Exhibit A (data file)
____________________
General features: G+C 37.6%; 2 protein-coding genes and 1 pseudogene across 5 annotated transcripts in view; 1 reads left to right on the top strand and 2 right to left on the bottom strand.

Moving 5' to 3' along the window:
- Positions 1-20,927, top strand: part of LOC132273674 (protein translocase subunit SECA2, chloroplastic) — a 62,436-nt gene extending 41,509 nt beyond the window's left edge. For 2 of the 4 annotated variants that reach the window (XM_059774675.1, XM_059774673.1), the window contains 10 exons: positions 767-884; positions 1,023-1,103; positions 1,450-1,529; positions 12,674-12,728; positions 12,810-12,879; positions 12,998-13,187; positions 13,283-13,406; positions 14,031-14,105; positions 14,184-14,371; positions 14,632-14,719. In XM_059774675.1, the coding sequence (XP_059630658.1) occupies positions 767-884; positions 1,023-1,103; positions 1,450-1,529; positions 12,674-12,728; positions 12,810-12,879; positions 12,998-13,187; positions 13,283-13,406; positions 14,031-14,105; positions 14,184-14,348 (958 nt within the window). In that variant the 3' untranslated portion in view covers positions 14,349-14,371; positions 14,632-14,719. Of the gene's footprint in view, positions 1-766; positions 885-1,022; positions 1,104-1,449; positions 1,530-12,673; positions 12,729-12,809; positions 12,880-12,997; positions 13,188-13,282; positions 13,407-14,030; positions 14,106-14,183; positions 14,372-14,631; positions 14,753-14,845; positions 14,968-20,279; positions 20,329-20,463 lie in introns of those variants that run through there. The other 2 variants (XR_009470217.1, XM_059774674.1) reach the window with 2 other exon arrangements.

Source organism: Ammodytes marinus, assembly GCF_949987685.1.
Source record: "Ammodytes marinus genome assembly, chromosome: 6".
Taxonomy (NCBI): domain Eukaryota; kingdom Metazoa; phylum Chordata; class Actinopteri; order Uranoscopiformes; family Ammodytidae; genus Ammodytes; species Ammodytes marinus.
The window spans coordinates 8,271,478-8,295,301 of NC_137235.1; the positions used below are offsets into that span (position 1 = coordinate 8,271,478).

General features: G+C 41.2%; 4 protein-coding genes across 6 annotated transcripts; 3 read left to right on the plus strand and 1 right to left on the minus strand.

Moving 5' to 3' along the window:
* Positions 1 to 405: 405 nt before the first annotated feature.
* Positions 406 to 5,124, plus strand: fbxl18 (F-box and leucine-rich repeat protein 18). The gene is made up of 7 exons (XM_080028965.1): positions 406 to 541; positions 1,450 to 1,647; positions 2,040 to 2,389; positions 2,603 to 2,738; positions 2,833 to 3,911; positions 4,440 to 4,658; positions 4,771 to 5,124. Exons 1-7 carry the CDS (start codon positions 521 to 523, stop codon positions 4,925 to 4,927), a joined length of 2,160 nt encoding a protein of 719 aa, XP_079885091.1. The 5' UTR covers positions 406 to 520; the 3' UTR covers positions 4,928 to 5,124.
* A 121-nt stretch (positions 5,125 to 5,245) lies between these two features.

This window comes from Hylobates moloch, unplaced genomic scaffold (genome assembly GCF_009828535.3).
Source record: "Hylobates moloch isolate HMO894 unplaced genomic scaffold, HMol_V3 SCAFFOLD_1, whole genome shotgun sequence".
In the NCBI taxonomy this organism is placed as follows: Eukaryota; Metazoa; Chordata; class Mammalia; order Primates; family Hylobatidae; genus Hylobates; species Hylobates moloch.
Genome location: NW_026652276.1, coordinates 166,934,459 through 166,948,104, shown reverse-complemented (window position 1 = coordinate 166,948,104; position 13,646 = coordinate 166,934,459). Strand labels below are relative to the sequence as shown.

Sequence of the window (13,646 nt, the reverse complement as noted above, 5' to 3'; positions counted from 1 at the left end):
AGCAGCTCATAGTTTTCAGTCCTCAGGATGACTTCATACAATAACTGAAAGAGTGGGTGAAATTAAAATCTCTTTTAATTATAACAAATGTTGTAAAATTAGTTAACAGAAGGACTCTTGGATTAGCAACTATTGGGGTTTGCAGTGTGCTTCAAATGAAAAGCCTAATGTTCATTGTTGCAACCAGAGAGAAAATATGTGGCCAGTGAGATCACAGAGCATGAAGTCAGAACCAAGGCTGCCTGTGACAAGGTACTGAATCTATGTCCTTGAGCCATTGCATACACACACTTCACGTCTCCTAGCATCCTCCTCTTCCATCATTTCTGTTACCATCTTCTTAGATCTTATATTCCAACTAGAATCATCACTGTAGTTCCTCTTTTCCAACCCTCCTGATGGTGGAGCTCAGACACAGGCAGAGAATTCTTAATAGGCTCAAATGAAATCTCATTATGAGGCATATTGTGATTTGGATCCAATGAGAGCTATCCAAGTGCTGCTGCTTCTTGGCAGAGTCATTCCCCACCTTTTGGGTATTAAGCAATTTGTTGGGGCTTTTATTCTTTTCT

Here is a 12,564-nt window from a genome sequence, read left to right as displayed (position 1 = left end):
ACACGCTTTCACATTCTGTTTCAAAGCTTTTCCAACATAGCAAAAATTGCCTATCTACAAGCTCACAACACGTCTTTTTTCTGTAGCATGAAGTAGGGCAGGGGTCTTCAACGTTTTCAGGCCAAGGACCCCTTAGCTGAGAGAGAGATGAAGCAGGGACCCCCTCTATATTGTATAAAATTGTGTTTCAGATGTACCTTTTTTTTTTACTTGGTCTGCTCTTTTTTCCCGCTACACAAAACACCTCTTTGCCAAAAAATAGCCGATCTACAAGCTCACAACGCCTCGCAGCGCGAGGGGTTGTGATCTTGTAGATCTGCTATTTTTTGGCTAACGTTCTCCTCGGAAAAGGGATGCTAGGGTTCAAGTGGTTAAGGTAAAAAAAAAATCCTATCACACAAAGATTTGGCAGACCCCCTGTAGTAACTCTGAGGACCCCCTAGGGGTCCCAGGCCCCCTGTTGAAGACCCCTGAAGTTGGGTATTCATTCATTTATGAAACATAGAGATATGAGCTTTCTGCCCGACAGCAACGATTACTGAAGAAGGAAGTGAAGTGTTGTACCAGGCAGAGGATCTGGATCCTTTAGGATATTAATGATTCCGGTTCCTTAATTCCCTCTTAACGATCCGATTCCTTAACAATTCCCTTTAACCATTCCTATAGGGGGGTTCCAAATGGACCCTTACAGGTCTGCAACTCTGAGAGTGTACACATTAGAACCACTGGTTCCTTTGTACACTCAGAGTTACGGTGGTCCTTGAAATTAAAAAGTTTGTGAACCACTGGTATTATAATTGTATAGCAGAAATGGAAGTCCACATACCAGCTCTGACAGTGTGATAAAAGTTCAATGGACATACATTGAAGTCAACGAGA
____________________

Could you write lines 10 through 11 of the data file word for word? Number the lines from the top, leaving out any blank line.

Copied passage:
* Positions 1 to 405: 405 nt before the first annotated feature.
* Positions 406 to 5,124, plus strand: fbxl18 (F-box and leucine-rich repeat protein 18). The gene is made up of 7 exons (XM_080028965.1): positions 406 to 541; positions 1,450 to 1,647; positions 2,040 to 2,389; positions 2,603 to 2,738; positions 2,833 to 3,911; positions 4,440 to 4,658; positions 4,771 to 5,124. Exons 1-7 carry the CDS (start codon positions 521 to 523, stop codon positions 4,925 to 4,927), a joined length of 2,160 nt encoding a protein of 719 aa, XP_079885091.1. The 5' UTR covers positions 406 to 520; the 3' UTR covers positions 4,928 to 5,124.